Plant Profiles

Giant Squill



After the heat of Summer breaks, the Urginea sprouts.  A single bulb can weigh five pounds; this plant doesn't know the meaning of "small."


It's bigger than my fist but, truth to tell, my Urginea's still a wimp.  Bulbs have been reported as big as soccer balls—which means the fit in this terra cotta pot would be a heckuva lot tighter.




Yes, even a wimp can produce a lot of foliage.  A month later, it's full size. 




Urginea is a wet-season / dry-season bulb, native to Mediterranean climates of hot and dry Summers, and mild and wet Winters.  The foliage appears when the rains return in the Fall and dies away as the dry heat returns in the Spring. 


Urginea flowers once a year, before the leaves appear, with tall spikes—three, four, five feet tall—of hundreds of starry white flowers.  Thrilling.  But this year, once again, my Urginea skipped the flowers entirely, starting into  growth with leaves alone.  Argh.


See "How to Handle It" below for strategies on making your Urginea so happy it can't help but flower—and I don't just mean moving where it grows like a weed:  Arizona, say?  Sicily?  Jordan? 


I need Urginia in bloom, though, in New England.  Will I succeed?  We'll know by next September.



Here's how to grow this mammoth bulb:

Latin Name

Urginea maritima, Drimia maritima

Common Name

Giant Squill


Asparagaceae, the Asparagus family.

What kind of plant is it



Zones 8 - 10


Coarse basal foliage erupts in Fall from a massive bulb that prefers, like an amaryllis, to be partly or even mostly above-ground.  A tall spike of small starry flowers completes its life cycle in late Summer before the leaves appear.  The spikes can be three to five feet tall.

Rate of Growth


Size in ten years

In ideal climates, a colony of check-by-jowl daughter bulbs (and grand-daughter bulbs) a couple of feet across. 


The bulbs are impressively clunky—to the size of soccer balls!—and the foliage thick and coarse.  If you like raw-boned and cartoonish details that would fit right in as set decor for "The Flintstones," Urginea is the bulb for you.  The spikes of flowers, though, are the opposite in every detail: Slender and unusually tall, and crowded with small starry flowers.  Urginea is similar, then, to Eremurus in scale as well as look:  Both have foliage you put up with to get the tall spikes of flowers to die for.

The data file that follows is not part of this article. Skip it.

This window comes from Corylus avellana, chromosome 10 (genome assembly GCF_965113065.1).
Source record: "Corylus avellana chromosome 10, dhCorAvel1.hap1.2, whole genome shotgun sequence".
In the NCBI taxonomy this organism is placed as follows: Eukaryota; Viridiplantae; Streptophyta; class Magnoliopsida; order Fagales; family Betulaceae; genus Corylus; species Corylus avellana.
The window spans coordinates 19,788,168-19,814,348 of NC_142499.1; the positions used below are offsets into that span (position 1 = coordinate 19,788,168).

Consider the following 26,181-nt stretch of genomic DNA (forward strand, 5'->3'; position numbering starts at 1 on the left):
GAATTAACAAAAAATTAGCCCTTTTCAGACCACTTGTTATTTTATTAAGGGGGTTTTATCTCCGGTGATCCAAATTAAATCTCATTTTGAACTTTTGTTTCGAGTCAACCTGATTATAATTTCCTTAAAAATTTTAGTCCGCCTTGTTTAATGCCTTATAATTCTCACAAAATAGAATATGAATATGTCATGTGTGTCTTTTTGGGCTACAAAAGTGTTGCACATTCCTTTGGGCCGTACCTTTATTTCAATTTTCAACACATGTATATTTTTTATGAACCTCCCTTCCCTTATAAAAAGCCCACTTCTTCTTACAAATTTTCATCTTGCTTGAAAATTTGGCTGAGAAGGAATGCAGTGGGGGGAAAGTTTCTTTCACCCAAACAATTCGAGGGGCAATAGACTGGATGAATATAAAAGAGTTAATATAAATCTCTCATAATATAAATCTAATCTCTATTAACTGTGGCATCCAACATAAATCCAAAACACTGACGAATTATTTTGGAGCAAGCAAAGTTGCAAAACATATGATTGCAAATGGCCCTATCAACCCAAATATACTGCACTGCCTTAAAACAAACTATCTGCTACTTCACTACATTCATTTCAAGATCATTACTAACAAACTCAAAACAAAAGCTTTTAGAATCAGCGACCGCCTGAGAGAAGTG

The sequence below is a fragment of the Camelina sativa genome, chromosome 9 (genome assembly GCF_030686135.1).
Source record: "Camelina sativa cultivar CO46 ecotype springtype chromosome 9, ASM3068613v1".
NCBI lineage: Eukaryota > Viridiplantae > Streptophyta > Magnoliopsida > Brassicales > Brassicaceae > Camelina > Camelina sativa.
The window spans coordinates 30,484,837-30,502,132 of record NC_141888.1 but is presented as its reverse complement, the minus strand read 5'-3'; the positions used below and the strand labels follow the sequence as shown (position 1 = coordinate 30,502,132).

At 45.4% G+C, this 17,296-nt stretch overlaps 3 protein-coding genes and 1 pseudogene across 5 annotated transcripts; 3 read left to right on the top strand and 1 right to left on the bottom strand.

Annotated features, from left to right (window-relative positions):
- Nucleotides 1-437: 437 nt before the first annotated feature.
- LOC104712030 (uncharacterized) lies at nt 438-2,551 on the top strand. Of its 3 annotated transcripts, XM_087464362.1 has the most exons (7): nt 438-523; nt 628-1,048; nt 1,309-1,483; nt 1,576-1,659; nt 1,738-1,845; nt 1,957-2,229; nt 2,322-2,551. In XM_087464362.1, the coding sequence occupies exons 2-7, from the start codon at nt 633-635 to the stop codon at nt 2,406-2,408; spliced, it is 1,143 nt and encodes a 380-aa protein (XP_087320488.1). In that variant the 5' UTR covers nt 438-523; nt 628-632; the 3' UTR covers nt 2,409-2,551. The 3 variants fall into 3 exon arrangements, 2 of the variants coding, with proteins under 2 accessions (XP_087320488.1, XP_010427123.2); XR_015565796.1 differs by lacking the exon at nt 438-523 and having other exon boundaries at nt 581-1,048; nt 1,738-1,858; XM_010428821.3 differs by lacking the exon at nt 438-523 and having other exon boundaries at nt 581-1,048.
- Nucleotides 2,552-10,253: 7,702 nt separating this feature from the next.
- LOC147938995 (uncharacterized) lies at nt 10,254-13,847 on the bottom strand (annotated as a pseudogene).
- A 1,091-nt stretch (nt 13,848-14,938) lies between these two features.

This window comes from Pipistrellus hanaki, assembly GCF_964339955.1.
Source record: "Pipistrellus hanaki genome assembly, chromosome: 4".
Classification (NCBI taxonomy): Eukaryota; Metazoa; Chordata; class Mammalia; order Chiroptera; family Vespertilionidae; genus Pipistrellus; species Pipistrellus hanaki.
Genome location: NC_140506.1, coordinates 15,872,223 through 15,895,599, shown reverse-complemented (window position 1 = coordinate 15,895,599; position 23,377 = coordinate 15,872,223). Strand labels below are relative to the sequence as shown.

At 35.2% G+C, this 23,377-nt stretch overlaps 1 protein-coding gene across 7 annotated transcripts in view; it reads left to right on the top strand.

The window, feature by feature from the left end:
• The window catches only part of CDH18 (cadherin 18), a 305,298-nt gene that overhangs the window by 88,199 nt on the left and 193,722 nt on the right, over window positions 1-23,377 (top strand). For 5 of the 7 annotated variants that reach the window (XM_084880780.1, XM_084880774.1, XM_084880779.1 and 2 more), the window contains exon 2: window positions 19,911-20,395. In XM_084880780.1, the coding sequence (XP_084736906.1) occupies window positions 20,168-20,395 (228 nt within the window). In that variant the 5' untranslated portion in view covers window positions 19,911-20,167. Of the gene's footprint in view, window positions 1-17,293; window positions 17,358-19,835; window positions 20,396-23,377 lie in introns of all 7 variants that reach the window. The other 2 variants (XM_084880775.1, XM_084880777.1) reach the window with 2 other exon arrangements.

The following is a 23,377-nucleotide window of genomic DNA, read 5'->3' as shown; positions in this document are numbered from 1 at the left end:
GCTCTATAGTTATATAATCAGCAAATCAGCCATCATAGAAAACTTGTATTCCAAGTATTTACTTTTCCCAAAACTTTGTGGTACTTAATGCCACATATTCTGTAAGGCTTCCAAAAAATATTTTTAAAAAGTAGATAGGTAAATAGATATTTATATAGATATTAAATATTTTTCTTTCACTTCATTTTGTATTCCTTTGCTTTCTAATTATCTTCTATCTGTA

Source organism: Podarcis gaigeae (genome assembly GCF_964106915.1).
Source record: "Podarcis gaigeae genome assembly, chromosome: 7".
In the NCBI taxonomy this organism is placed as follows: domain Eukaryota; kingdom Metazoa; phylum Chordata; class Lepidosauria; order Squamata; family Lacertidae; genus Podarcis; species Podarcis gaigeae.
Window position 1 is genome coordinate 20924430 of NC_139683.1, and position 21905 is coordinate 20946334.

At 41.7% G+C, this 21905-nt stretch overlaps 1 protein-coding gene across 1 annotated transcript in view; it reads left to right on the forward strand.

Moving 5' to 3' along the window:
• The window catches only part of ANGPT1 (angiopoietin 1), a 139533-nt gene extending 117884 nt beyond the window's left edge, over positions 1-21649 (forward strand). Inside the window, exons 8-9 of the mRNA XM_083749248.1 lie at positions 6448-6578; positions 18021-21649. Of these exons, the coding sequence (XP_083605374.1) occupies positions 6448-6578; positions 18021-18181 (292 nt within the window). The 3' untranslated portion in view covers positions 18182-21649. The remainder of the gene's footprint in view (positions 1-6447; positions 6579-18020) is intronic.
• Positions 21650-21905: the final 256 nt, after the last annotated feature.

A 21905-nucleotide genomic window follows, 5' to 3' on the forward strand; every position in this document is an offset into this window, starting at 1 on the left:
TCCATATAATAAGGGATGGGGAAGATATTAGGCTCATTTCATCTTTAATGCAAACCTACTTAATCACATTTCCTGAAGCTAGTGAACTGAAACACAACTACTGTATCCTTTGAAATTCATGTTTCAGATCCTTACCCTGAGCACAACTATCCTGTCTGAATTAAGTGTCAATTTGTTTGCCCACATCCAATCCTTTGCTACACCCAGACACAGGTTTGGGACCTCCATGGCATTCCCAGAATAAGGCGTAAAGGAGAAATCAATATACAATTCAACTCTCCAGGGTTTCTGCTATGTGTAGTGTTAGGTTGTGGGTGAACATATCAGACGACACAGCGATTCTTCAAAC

Grown for

its flowers.  Tall spikes of starry white flowers (although some bulbs produce flowers that are tinted with red), three, four, even five feet tall, scream out to be cut for high-drama flower arrangements.  This is the flower for vases in hotel lobbies, high-ceilinged entry halls, and modern architecture everywhere.


its vigor and toughness: Urginea thrives with no care at all, at least in climates that provide the Summers that are hot and dry, followed by Winters that are cool and wet but rarely frosty. 

Flowering season

Late Summer:  Where native, giant squill blooms late in the dry season: August into September.  The foliage doesn't appear until after the flowers have matured to seeds; the two are never present at the same time.


Full sun, extremely well-drained soil that can also be sandy or even gravelly.  No water at all in Summer. 

How to handle it

Urginea maritima is the definition of tough.  It's completely dormant during Summer, when it would normally receive no water in its dry-season / wet-season habitat around the Mediterranean.  The bulb must be protected from rain, then, in climates where Summer precipitation is the norm.  But because the bulb is also used to scorching Summer sun, you can't just grow Urginea in a container that can be stored out of the rain for the Summer, which would also remove it from the heat and sun the dormant bulb prefers. 


So I keep my potted Urginea out on the terrace for Summer—but I also rig up a rain-shield to keep the bulb dry.  (In October, I move the pot into the cool greenhouse before frost.)  But given that this year the bulb was, once again, "blind," meaning it didn't produce flowers, I need to keep rain out of the entire pot, not just the huge bulb itself.  Fine.  In 2012, I'll rig the definitive—but also stylish—translucent roof. 


If you don't have access to a greenhouse it takes some doing to provide the right conditions for the huge bulb's  Summer dormancy: full sun and completely dry.  You can't just lug the pot into your garage for the Summer, because while the pot will be dry, it won't get that baking heat.


Winter means effort, too. The weather needs to be cooler and wetter; the occasional overnight flurry is tolerated, but not sustained freezing.  Think, say, of the "Winter" in Sicily:  Chilly nights but sunny days.  Some drizzle and driving rain, and even the rare as well as transitory accumulation of snow. 


Urginea is one of the few species that makes me wish I were gardening in Southern California instead of New England, where no effort would be needed at all.


There are a few other Urginea species, all native to dry-climate locales in Africa.  (U. altissima, for example, is native to Zimbabwe.)  They're only different enough to be worth growing if Urginea is your thing, lucky you. 


U. maritima can also have red-tinted flowers, giving a common name of red squill.




By seed.  The bulbs eventually offset.  During the Summer dormancy, gently pry outer-edge individuals away from the colony or, using a fork not a shovel, so you don't sever as many of the thick roots, lift the whole group and pull it apart entirely. 

Native habitat

Urginea maritima is native to the Meditteranean.